“We’ve planned for every conceivable situation,” Sanders said. “I’ve done more planning in the last six months than I have in the last 10 years as an administrator. Plans have been changing all the time and things can change very quickly.”
He said that the district is proud in that it has secured personal protection equipment for faculty, staff and students to keep everyone safe, and that it has acquired hydrostatic foggers, which will electro-magnetically sanitize the school facilities on a daily basis.
Sanders was also proud of his district being one of very few in the state to have it’s own medical clinic, the Leopard Care Clinic, which will be overseen by the local medical offices of Dr. Randy Walker and offer medical services to students as well as district employees.
The clinic will have two nurse practitioners on board, one that will serve solely to respond to covid-19 issues; and the other to oversee all other medical issues.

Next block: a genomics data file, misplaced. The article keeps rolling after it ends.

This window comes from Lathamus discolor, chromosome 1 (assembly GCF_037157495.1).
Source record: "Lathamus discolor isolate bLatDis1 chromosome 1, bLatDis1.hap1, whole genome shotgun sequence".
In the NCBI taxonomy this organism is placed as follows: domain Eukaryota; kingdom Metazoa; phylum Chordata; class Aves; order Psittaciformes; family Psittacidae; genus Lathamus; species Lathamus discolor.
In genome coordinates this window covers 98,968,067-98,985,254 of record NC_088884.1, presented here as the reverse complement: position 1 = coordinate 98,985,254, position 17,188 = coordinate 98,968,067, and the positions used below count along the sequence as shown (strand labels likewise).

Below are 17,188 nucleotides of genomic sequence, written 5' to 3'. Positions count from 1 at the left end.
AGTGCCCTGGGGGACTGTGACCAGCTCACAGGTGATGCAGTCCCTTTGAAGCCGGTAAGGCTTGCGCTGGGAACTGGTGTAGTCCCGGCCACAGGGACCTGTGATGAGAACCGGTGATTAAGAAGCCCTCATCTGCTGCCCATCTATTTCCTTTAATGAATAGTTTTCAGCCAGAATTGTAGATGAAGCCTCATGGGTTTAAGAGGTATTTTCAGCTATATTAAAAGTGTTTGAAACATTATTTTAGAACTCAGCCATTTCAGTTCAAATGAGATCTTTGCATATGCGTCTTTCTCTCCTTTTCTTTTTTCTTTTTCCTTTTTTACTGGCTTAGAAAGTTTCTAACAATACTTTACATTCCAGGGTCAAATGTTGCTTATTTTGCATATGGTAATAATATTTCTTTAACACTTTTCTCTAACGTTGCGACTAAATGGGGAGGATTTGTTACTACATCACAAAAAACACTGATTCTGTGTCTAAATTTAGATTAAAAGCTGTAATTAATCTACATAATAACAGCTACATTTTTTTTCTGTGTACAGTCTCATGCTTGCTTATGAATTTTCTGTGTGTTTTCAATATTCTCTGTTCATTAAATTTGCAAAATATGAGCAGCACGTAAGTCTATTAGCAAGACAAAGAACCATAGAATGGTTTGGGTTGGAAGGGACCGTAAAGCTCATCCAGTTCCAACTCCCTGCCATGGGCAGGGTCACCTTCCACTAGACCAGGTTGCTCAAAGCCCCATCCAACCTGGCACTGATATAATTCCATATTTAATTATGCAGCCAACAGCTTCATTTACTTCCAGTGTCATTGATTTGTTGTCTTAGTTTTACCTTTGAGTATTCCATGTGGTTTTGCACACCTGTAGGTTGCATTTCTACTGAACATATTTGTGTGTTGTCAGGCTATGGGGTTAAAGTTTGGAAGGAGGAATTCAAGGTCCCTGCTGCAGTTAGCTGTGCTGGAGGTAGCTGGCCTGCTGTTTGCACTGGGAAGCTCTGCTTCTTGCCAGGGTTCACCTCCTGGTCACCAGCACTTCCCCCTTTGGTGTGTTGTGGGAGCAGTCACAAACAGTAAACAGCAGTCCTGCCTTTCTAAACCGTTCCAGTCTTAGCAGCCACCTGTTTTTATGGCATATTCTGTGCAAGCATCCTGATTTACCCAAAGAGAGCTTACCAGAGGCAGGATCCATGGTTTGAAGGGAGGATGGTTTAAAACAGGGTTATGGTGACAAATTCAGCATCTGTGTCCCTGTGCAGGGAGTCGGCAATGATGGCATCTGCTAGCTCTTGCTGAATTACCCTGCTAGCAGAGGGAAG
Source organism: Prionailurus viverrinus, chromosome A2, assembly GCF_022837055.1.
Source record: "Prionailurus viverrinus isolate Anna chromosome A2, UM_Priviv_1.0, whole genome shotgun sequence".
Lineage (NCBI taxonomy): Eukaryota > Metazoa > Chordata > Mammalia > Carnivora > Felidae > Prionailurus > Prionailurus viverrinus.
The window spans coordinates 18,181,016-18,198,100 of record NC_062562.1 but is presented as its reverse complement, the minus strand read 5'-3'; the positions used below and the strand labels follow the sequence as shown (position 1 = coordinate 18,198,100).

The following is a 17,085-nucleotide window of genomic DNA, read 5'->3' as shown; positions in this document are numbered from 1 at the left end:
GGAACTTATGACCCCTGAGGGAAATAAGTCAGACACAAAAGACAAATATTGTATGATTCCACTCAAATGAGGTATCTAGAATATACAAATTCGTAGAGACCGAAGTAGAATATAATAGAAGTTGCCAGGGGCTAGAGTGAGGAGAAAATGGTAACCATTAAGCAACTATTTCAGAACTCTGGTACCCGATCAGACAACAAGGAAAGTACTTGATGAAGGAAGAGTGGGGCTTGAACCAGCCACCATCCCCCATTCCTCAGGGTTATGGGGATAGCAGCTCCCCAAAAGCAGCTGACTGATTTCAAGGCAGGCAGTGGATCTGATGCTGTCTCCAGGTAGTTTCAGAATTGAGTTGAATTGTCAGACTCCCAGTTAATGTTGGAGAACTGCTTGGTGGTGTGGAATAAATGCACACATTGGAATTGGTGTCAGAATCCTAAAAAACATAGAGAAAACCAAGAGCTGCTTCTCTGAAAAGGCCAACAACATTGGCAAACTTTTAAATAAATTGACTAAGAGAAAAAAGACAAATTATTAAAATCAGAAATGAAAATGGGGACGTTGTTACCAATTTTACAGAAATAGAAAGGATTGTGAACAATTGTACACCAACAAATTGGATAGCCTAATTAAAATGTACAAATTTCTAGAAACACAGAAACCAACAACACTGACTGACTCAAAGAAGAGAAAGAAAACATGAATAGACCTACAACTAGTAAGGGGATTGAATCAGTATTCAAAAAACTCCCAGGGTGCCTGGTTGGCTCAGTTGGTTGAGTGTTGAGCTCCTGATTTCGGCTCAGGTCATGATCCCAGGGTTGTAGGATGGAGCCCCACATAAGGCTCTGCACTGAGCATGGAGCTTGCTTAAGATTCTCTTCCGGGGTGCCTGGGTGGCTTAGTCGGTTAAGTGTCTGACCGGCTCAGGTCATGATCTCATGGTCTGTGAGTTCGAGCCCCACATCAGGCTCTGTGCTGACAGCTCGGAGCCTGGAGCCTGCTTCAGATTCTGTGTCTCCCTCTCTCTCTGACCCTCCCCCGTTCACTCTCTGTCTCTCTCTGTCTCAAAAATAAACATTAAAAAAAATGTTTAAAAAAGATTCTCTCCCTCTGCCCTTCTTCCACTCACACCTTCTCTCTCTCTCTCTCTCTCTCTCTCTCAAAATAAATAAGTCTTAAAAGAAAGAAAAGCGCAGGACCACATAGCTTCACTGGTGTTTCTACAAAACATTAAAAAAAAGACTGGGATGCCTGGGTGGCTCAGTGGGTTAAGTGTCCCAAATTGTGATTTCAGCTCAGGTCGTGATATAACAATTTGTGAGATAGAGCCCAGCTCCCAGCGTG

Students don’t have to use the clinic if they have another health care provider, but the clinic, which is located on-campus, will make it easier for students to see a medical practitioner without having to leave the grounds and without having to wait for an appointment.
“Kids can be seen immediately,” Sanders said. “We are one of a few schools across Arkansas that will have our own health clinic.”
Sanders was also proud to note that the district is the only one in the state to have a covid-19 rapid test machine dedicated just for use at the school.
“I don’t know of any other school in the state that has it’s own rapid test machine on campus solely to take care of it’s students and staff,” Sanders said. “We’re ready to take care of staff and students. We’re very proud and it’s a blessing to have these options available to us.”
The district also has a plan in the event the Arkansas Department of Education should order the closure of schools. While unprepared in the spring to switch to online learning after the governor’s office shut down the state’s schools, Sanders said that the district has made a lot of preparations since last spring. As part of that plan, the district has acquired mobile hotspots, which will be deployed geographically where they can reach the most students in remote locations such as Lockesburg and Gillham.